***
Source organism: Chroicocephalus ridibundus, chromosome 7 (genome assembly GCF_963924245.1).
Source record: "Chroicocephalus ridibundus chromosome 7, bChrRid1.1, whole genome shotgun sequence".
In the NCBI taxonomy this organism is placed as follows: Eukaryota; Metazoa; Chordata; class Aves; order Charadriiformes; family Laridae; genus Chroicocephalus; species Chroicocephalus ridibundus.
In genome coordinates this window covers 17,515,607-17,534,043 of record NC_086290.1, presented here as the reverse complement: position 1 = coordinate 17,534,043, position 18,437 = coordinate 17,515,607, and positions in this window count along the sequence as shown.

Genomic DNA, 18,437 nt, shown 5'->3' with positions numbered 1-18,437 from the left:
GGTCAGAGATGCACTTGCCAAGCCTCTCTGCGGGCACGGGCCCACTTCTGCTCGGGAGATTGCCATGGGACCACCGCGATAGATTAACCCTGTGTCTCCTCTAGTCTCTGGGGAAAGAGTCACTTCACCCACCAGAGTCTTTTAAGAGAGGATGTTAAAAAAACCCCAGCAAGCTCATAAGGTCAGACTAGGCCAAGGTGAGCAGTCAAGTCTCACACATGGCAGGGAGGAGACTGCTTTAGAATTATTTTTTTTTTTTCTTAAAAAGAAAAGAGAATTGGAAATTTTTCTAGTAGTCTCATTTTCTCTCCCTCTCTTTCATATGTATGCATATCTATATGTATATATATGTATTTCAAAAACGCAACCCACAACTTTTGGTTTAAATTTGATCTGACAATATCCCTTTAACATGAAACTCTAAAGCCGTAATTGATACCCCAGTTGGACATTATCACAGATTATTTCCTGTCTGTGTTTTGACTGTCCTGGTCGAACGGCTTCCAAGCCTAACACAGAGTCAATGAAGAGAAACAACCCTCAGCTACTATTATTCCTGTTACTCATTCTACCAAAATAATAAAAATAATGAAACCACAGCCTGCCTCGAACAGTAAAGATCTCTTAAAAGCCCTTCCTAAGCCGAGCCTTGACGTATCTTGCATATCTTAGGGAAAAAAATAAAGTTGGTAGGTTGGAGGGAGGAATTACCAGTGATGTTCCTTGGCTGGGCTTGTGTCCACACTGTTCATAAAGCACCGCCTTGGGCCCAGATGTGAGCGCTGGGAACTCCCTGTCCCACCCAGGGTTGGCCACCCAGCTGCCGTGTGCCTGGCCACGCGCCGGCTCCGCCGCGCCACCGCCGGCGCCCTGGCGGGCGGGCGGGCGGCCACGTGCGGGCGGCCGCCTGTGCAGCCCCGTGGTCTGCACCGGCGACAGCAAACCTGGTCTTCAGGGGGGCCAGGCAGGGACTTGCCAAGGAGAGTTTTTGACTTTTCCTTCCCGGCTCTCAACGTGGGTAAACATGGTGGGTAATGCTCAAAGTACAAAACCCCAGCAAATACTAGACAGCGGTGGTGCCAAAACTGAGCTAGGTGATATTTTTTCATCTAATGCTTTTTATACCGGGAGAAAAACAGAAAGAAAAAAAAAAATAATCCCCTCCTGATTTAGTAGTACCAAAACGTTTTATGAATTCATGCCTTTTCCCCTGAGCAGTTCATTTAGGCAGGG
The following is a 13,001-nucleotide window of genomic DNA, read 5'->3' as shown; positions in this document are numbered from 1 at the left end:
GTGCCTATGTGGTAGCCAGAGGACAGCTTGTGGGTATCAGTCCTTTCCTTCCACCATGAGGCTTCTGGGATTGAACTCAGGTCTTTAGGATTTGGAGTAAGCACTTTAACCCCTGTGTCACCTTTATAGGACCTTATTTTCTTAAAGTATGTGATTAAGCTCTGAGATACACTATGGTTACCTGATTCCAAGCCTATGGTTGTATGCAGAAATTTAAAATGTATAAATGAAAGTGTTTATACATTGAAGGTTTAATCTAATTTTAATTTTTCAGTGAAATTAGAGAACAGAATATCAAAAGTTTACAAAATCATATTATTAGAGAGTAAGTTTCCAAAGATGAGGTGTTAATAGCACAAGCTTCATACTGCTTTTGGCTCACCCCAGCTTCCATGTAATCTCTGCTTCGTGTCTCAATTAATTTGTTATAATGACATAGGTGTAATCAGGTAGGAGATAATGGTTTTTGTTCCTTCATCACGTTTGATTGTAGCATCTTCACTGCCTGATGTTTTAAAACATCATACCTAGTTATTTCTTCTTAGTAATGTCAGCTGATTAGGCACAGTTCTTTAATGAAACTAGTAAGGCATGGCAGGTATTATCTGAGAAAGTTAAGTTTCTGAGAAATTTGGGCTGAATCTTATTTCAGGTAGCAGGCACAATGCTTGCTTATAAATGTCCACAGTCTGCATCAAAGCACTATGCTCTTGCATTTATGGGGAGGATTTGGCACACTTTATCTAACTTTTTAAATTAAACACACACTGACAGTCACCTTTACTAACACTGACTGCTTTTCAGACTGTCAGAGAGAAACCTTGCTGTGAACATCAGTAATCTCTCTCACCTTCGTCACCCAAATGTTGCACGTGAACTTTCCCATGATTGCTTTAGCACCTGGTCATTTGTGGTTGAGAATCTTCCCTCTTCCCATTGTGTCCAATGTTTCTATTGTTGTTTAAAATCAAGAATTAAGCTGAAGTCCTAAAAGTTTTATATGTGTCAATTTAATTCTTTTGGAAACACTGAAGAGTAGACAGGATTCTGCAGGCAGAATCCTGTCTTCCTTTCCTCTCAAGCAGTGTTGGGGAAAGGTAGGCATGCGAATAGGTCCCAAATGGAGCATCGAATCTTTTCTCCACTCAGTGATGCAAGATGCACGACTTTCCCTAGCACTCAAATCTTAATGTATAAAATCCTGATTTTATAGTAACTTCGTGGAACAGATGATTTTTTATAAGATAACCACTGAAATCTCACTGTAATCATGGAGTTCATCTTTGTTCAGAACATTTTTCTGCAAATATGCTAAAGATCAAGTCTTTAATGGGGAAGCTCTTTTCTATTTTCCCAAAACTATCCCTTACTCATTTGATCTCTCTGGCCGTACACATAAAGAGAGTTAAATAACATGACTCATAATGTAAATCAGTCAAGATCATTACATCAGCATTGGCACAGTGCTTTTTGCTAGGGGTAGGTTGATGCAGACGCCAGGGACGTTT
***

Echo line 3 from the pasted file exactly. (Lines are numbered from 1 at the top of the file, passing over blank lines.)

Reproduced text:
In the NCBI taxonomy this organism is placed as follows: Eukaryota; Metazoa; Chordata; class Aves; order Charadriiformes; family Laridae; genus Chroicocephalus; species Chroicocephalus ridibundus.